As for X-Force, no, Wolfsbane has never actually been a functional member of the squad, she just happens to be on the cast.

  19. Liam says:

    Re:X Force
    Why the heck did they take her out of X-Factor then? Seems like a waste.

    I’ve lost track of Reborn so much that I accidentally bought issue 4 again at the weekend, not realising it was the same book with a different cover.

  20. moose n squirrel says:

    the Bendisverse exists out of continuity with everything, including itself.

    Speaking of this: What the hell happened with that one issue of Dark Avengers where Norman Osborn seemed to have accidentally locked himself in his closet, and the Sentry’s wife blew his head off with a Kree space-gun? There was no mention of any of that in the very next issue, or, as far as I can tell, anywhere else. What the fuck?

  21. David Goldfarb says:

    The “Echo” thing worked a lot less well for me than for you. I don’t buy that phi is some sort of universal key; math in one base is equivalent to math in any other base — switching your base to an irrational number makes a lot of calculations a lot harder, and that’s about it. It certainly doesn’t give you magic insights into the workings of the universe. And all that stuff about the magic alloy having to be bonded to something organic is just ridiculous too. Frankly, I think it would have worked better to have the alloy be made from pixie dust that was a gift from elves.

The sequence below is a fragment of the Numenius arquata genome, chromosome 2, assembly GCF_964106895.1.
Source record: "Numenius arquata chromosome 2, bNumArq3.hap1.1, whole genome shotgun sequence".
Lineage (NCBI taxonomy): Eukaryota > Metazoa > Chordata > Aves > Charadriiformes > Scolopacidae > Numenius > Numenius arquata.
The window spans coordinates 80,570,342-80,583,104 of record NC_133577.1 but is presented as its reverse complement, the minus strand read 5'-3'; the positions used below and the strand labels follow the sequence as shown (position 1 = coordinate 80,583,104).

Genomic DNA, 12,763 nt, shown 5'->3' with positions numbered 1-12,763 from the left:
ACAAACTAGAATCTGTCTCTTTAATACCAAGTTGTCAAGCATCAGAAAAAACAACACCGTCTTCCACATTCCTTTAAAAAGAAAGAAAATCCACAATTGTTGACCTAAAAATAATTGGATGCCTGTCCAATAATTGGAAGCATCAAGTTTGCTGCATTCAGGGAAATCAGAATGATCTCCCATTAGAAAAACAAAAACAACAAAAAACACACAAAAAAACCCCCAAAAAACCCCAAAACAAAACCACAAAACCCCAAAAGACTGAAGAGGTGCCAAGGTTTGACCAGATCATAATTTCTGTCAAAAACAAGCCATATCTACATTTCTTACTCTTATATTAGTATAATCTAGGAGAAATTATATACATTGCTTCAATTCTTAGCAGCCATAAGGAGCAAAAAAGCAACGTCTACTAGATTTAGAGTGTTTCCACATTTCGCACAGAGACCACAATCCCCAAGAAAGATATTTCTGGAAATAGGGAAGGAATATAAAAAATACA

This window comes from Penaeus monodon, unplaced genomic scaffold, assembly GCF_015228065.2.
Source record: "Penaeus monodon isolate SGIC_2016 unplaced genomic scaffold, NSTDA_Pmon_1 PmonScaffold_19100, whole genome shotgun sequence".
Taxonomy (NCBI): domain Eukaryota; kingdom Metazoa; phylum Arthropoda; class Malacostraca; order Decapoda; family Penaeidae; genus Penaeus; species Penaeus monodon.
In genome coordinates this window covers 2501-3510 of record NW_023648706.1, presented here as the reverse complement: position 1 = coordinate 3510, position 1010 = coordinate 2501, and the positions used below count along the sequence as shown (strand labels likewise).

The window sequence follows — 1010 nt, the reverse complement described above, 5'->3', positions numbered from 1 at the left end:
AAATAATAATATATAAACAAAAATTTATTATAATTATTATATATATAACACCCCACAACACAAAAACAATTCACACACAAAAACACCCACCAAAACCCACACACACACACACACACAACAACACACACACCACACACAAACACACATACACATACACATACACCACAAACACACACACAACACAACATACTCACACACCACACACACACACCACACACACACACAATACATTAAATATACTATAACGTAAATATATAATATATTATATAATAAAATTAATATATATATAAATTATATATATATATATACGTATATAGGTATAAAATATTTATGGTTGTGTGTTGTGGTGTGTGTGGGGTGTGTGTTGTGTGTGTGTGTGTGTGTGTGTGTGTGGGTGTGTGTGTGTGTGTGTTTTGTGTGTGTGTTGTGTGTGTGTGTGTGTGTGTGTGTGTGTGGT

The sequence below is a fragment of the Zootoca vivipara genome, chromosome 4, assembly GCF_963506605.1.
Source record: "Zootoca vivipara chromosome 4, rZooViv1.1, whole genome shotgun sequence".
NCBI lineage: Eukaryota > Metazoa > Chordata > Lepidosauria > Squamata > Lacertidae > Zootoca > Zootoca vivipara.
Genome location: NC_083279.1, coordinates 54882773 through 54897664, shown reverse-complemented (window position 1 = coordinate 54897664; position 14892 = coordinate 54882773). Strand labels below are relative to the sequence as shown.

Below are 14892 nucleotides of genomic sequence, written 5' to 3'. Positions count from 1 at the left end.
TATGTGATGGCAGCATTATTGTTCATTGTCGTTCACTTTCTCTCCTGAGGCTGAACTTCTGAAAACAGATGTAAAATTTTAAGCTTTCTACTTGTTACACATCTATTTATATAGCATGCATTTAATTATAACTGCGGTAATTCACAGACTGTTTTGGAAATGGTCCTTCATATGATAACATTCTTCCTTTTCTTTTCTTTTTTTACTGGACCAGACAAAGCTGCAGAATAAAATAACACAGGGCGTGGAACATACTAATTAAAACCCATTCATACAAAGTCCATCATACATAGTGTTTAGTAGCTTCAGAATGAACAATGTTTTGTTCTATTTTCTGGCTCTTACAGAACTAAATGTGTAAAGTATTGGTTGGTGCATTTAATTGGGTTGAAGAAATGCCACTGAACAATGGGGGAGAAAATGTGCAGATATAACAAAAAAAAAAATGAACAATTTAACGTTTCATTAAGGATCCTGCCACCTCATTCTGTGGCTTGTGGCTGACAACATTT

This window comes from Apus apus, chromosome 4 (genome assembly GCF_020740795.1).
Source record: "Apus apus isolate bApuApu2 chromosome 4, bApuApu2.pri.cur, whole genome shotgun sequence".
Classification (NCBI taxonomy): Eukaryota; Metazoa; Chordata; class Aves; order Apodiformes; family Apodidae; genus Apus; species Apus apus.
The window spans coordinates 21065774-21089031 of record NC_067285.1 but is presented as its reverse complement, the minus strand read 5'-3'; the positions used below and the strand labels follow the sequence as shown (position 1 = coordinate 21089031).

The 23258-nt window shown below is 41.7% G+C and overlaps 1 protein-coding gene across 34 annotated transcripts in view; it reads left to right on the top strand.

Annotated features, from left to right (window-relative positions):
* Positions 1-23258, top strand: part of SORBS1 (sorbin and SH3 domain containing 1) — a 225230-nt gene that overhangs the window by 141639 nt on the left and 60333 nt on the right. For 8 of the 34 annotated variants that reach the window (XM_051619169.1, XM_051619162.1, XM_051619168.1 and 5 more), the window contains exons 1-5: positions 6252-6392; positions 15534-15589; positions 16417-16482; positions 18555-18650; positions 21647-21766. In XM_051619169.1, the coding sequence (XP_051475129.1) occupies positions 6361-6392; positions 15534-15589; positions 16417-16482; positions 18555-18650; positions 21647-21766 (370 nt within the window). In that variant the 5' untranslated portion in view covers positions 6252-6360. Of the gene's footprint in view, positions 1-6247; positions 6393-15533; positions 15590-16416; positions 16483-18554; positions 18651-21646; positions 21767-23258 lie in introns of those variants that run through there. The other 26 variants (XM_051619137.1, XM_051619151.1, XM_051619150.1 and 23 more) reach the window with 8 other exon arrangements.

22. Black Mage says:

    You know, I do wonder, Mr O’Brien, if there’s much point to doing the ‘Year in Review’ feature this year.

    The line’s drift, which was so obvious last year, seems to have gotten worse. X-Factor got the whole ‘conspiracy’ out of its system, after a mere four years, having been sidetracked by every crossover in the line (except Dark Reign); it’s now a book without much purpose, really. San Francisco lasted about a year before they all decided to live on an island. There’s no real progress towards ending House of M, which everyone seems to acknowledge as a mistake yet which no one is willing to decisively end. There’s no real sense of ‘line identity’ beyond the broadest of events: Legacy is off in its own little world, Cable has been running a sideline for most of the year and Uncanny is a book in drift, without much sense of its purpose. And Deadpool has practically become his own franchise.